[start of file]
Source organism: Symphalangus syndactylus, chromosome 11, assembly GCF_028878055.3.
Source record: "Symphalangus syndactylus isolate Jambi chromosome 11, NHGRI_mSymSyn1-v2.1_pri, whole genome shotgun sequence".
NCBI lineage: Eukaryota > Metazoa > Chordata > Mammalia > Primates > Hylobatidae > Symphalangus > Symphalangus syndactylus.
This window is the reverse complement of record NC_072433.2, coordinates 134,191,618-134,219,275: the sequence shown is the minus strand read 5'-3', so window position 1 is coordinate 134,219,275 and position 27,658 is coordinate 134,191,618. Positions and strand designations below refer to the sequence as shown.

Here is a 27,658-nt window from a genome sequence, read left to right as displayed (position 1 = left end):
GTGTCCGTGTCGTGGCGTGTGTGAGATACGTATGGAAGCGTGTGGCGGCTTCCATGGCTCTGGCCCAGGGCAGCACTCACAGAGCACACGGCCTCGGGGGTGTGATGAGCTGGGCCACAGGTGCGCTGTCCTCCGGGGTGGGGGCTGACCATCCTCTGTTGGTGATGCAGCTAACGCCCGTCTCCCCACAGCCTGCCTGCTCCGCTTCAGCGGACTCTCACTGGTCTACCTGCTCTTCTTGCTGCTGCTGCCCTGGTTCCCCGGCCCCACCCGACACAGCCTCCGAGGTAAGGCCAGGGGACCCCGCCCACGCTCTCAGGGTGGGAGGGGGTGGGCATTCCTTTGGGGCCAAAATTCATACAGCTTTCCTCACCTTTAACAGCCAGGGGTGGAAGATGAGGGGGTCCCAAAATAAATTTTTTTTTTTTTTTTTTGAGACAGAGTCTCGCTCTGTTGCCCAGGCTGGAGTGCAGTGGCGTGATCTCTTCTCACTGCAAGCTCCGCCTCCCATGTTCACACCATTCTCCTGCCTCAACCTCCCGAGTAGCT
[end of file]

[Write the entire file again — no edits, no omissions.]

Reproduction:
Source organism: Symphalangus syndactylus, chromosome 11, assembly GCF_028878055.3.
Source record: "Symphalangus syndactylus isolate Jambi chromosome 11, NHGRI_mSymSyn1-v2.1_pri, whole genome shotgun sequence".
NCBI lineage: Eukaryota > Metazoa > Chordata > Mammalia > Primates > Hylobatidae > Symphalangus > Symphalangus syndactylus.
This window is the reverse complement of record NC_072433.2, coordinates 134,191,618-134,219,275: the sequence shown is the minus strand read 5'-3', so window position 1 is coordinate 134,219,275 and position 27,658 is coordinate 134,191,618. Positions and strand designations below refer to the sequence as shown.

Here is a 27,658-nt window from a genome sequence, read left to right as displayed (position 1 = left end):
GTGTCCGTGTCGTGGCGTGTGTGAGATACGTATGGAAGCGTGTGGCGGCTTCCATGGCTCTGGCCCAGGGCAGCACTCACAGAGCACACGGCCTCGGGGGTGTGATGAGCTGGGCCACAGGTGCGCTGTCCTCCGGGGTGGGGGCTGACCATCCTCTGTTGGTGATGCAGCTAACGCCCGTCTCCCCACAGCCTGCCTGCTCCGCTTCAGCGGACTCTCACTGGTCTACCTGCTCTTCTTGCTGCTGCTGCCCTGGTTCCCCGGCCCCACCCGACACAGCCTCCGAGGTAAGGCCAGGGGACCCCGCCCACGCTCTCAGGGTGGGAGGGGGTGGGCATTCCTTTGGGGCCAAAATTCATACAGCTTTCCTCACCTTTAACAGCCAGGGGTGGAAGATGAGGGGGTCCCAAAATAAATTTTTTTTTTTTTTTTTTGAGACAGAGTCTCGCTCTGTTGCCCAGGCTGGAGTGCAGTGGCGTGATCTCTTCTCACTGCAAGCTCCGCCTCCCATGTTCACACCATTCTCCTGCCTCAACCTCCCGAGTAGCT